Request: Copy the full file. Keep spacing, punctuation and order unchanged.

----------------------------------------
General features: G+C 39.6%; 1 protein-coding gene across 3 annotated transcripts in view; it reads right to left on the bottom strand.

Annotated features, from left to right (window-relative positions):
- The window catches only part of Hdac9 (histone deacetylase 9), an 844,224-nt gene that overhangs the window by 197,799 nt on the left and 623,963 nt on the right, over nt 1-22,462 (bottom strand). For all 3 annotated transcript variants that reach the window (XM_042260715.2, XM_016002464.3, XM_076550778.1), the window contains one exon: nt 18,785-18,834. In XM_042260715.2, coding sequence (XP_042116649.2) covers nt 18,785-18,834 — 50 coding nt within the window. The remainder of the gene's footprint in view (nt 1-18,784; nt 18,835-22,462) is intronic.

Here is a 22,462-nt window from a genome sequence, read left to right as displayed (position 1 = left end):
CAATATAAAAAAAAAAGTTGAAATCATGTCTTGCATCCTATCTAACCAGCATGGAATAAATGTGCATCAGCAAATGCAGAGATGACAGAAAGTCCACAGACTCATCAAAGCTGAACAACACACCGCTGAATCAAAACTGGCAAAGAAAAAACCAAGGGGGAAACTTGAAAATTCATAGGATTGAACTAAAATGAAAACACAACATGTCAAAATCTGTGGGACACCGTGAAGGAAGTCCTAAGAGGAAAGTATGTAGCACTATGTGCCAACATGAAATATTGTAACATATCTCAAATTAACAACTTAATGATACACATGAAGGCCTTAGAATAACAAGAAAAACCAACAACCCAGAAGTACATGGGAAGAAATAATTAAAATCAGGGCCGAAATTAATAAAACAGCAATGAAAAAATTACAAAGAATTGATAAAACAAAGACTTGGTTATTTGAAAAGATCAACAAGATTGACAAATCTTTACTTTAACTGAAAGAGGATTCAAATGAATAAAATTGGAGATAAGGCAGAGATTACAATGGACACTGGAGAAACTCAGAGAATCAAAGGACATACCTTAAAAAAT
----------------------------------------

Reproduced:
General features: G+C 39.6%; 1 protein-coding gene across 3 annotated transcripts in view; it reads right to left on the bottom strand.

Annotated features, from left to right (window-relative positions):
- The window catches only part of Hdac9 (histone deacetylase 9), an 844,224-nt gene that overhangs the window by 197,799 nt on the left and 623,963 nt on the right, over nt 1-22,462 (bottom strand). For all 3 annotated transcript variants that reach the window (XM_042260715.2, XM_016002464.3, XM_076550778.1), the window contains one exon: nt 18,785-18,834. In XM_042260715.2, coding sequence (XP_042116649.2) covers nt 18,785-18,834 — 50 coding nt within the window. The remainder of the gene's footprint in view (nt 1-18,784; nt 18,835-22,462) is intronic.

Here is a 22,462-nt window from a genome sequence, read left to right as displayed (position 1 = left end):
CAATATAAAAAAAAAAGTTGAAATCATGTCTTGCATCCTATCTAACCAGCATGGAATAAATGTGCATCAGCAAATGCAGAGATGACAGAAAGTCCACAGACTCATCAAAGCTGAACAACACACCGCTGAATCAAAACTGGCAAAGAAAAAACCAAGGGGGAAACTTGAAAATTCATAGGATTGAACTAAAATGAAAACACAACATGTCAAAATCTGTGGGACACCGTGAAGGAAGTCCTAAGAGGAAAGTATGTAGCACTATGTGCCAACATGAAATATTGTAACATATCTCAAATTAACAACTTAATGATACACATGAAGGCCTTAGAATAACAAGAAAAACCAACAACCCAGAAGTACATGGGAAGAAATAATTAAAATCAGGGCCGAAATTAATAAAACAGCAATGAAAAAATTACAAAGAATTGATAAAACAAAGACTTGGTTATTTGAAAAGATCAACAAGATTGACAAATCTTTACTTTAACTGAAAGAGGATTCAAATGAATAAAATTGGAGATAAGGCAGAGATTACAATGGACACTGGAGAAACTCAGAGAATCAAAGGACATACCTTAAAAAAT